Part of the protest movement also recognizes the paradoxical benefit of government corruption: the fiercest critics of Russia’s foreign policy are mindful that illicit personal enrichment funnels away resources that might otherwise go toward wars and subversive operations in Western countries.
Finally, Russians cannot agree on what type of future they should be advocating for, which contributes to the absence of unifying leaders and protest strategies. For example, since 2001, the independent Levada sociological agency has periodically asked Russians what they think of Joseph Stalin.26 This year, the Soviet dictator got his highest-ever marks, with 51 percent of respondents professing admiration, respect, or sympathy for him. Combined with those who claimed indifference, 77 percent of respondents had a favorable or neutral view of Stalin. The share of those who said they respect him was up by 12 percent over last year.
Many commentators with liberal views said the poll was evidence that Stockholm Syndrome had gripped the population, and some even accused the Levada Center of distorting the results—but they are the logical result of decades of Russian propaganda, which has depicted Stalin not as a specific historical figure but rather as a set of qualities and actions that Russians expect from contemporary authorities.
The paradox is that Stalin’s new propaganda cult, originally intended as a pillar of Putin’s rule and to maintain his image as the new Stalin, is turning increasingly against the Russian president. And the less that people tend to trust Putin, the more they seem to like Stalin. Introduced into the media space to bolster the image of a strong leader and strong state in the mass consciousness, Stalin is no longer so much legitimizing Putin’s dictatorial tricks as discrediting him.
Corruption and the looming threat from the West are issues where the former Soviet dictator particularly shows up his successor. While Putin sits atop a corrupt system, Stalin’s admirers say he would have locked up the highly placed crooks and thieves long ago. And while many acknowledge that Putin is doing a good job of defending Russia from external enemies,27 they question why he has not dispatched them after all these years. Russian television warns that the threat comes not only from mighty Washington but also from Ukraine, which could attack any day.
“Stalin is no longer so much legitimizing Putin’s dictatorial tricks as discrediting him.”
Bikers gather near a flag showing a portrait of Soviet leader Joseph Stalin before a farewell ceremony to see off participants of a bike ride, commemorating the 70th anniversary of the victory over Nazi Germany in World War Two, at a bike centre in Moscow, April 25, 2015. Photo Credit: REUTERS/Sergei Karpukhin
Another factor at play is that under Putin, especially against the background of falling living standards and pension reform, there is certainly no social justice. For anyone that buys into the revisionist pro-Stalin propaganda, this is a far cry from the supposed social justice of the general secretary.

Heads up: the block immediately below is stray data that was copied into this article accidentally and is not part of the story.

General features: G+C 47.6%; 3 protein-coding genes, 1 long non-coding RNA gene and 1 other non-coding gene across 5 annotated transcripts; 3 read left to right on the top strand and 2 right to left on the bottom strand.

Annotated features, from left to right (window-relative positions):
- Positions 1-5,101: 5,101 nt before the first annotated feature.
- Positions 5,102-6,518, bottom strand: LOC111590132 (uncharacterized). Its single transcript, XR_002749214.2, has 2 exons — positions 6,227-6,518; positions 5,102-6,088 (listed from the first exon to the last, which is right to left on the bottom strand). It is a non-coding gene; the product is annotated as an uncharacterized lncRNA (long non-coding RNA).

Seen in this light, growing support for Stalin is less a sign of growing support for Putin and his policies than of opposition to them. Even the Military Review,28 known for its loyalty to the Kremlin, gets the point. Viktor Kuzovkov, one of the authors on its site, writes:
Stalin’s sharp rise in popularity is nothing but a veiled, so far drawn-inward, protest of society against the actions of our government and those who now represent it. … This is, if you will, the ‘internal opposition’ that philosophers sometimes talk about and comedians sometimes joke about. Now it has become a reality for 51 percent of Russians. And no matter who really relates to Stalin’s personality, such a percentage of potential oppositionists must somehow convince the Kremlin that it is losing control of the situation and is on the verge of significant changes.29
Of course, Russia’s liberal opposition rejects the notion of Stalin as the embodiment of the country’s restive mood, while Stalin’s admirers aggressively refuse to see liberal dissidents as the custodians of their aspirations. The image of the “Glorious Future Russia” for these groups is radically different. Many are unhappy with the state of things, but they seek opposing outcomes. Some celebrities, including popular video bloggers and rappers, attended the Moscow protests, but none took the lead and offered a clear vision of the desired future.30
For all these reasons, an effective protest movement seems a long way off in Russia, but any efforts to build one will need a few specific elements.
First, it will likely consolidate around a social problem that is a direct consequence of Putin’s policies, as opposed to the actions of local oligarchs, officials, or church hierarchies. Issues that affect people in most of Russia’s regions—environmental problems, private-sector job losses, substandard health care, medicine shortages—present the best opportunities for widespread mobilization.
For example, the country lacks the funds to provide adequate medical care, productivity is dropping, basic government services are being cut, and people will have to work longer to ease the load on the government’s pension fund. Meanwhile, Moscow spends freely on the wars in Donbas and Syria, on the militarization of Crimea and Kaliningrad, on bribes for Western politicians,31 and on an army of security officials and Internet trolls. And since Putin’s rhetoric toward the West grows only more bellicose, these misguided priorities probably will not change any time soon.